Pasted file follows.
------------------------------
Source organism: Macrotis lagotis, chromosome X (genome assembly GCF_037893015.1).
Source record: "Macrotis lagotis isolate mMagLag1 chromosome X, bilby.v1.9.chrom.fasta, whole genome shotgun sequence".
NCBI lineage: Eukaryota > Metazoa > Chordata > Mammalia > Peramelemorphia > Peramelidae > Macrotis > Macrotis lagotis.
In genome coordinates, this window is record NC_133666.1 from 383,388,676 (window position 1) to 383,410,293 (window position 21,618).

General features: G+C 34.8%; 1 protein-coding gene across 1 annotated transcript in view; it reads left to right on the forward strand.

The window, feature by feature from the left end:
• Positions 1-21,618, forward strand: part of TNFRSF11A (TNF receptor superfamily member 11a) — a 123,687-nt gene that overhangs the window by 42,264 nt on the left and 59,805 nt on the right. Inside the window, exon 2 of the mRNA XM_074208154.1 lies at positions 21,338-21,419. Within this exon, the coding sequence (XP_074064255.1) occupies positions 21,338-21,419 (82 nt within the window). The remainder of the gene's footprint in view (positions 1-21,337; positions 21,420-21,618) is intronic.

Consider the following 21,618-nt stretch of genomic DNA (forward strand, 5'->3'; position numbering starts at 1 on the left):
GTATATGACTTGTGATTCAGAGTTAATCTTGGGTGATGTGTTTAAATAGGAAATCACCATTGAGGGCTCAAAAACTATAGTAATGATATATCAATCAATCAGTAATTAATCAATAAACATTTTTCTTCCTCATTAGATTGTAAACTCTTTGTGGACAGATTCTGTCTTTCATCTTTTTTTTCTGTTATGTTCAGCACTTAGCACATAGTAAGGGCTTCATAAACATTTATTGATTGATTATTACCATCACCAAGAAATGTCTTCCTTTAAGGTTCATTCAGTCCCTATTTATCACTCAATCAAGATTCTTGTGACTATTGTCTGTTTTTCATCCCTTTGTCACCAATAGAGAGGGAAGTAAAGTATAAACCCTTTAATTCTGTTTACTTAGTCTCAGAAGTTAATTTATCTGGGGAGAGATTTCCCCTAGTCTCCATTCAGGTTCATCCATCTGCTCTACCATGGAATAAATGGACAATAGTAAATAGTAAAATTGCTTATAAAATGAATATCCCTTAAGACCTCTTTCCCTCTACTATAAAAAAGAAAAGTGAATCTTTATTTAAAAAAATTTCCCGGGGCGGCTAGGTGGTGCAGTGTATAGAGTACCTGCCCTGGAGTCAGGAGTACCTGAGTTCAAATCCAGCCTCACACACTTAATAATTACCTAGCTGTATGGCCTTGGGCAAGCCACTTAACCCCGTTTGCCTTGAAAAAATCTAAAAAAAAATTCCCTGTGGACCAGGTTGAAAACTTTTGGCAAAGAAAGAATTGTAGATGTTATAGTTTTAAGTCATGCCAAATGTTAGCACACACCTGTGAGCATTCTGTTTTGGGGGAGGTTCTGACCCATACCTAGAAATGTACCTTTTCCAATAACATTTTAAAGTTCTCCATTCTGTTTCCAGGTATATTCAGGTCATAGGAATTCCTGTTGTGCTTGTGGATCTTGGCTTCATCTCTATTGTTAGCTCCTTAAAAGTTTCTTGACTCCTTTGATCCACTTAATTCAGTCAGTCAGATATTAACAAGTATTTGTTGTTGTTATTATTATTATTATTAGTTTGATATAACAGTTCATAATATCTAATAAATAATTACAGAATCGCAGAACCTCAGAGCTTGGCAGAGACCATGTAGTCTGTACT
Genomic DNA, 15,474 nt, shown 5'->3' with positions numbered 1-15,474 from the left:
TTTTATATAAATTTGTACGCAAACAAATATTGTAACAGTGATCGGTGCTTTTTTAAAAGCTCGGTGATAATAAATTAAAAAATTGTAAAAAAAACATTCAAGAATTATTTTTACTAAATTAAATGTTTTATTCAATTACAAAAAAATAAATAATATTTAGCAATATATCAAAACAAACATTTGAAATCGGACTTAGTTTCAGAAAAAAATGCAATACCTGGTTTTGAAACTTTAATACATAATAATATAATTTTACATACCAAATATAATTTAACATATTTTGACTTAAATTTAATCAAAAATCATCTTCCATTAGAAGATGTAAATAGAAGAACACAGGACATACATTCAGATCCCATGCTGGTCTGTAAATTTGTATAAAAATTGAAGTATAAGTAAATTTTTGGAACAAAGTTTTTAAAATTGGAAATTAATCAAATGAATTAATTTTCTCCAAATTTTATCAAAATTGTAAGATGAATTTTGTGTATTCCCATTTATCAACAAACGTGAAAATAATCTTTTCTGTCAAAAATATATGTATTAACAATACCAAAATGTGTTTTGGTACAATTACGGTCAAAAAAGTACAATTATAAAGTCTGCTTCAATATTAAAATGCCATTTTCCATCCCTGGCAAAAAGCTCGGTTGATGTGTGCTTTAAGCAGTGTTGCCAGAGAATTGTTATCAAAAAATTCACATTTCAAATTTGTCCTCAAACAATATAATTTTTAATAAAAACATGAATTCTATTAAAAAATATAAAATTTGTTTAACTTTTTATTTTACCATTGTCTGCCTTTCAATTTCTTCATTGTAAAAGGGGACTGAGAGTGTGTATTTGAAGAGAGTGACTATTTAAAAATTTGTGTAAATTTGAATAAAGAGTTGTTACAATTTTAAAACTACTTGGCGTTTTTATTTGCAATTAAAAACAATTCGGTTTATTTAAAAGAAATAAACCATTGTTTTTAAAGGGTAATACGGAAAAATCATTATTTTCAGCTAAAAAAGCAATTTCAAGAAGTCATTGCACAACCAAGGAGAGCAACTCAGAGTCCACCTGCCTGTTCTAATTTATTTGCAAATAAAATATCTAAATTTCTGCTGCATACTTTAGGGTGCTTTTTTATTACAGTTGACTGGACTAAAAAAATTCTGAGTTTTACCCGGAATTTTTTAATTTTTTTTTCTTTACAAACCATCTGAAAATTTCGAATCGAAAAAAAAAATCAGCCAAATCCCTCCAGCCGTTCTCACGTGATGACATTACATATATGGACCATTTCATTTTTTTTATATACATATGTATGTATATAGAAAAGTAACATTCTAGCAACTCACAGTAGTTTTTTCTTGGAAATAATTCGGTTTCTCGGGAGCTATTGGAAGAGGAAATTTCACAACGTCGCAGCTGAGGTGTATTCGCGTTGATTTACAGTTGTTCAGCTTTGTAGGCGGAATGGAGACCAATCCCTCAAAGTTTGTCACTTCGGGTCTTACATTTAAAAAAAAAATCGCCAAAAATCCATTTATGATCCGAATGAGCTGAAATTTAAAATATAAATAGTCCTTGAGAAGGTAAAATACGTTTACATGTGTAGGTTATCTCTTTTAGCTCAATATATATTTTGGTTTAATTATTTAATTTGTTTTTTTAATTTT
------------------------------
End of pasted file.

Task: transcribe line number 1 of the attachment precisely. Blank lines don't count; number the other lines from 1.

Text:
Source organism: Macrotis lagotis, chromosome X (genome assembly GCF_037893015.1).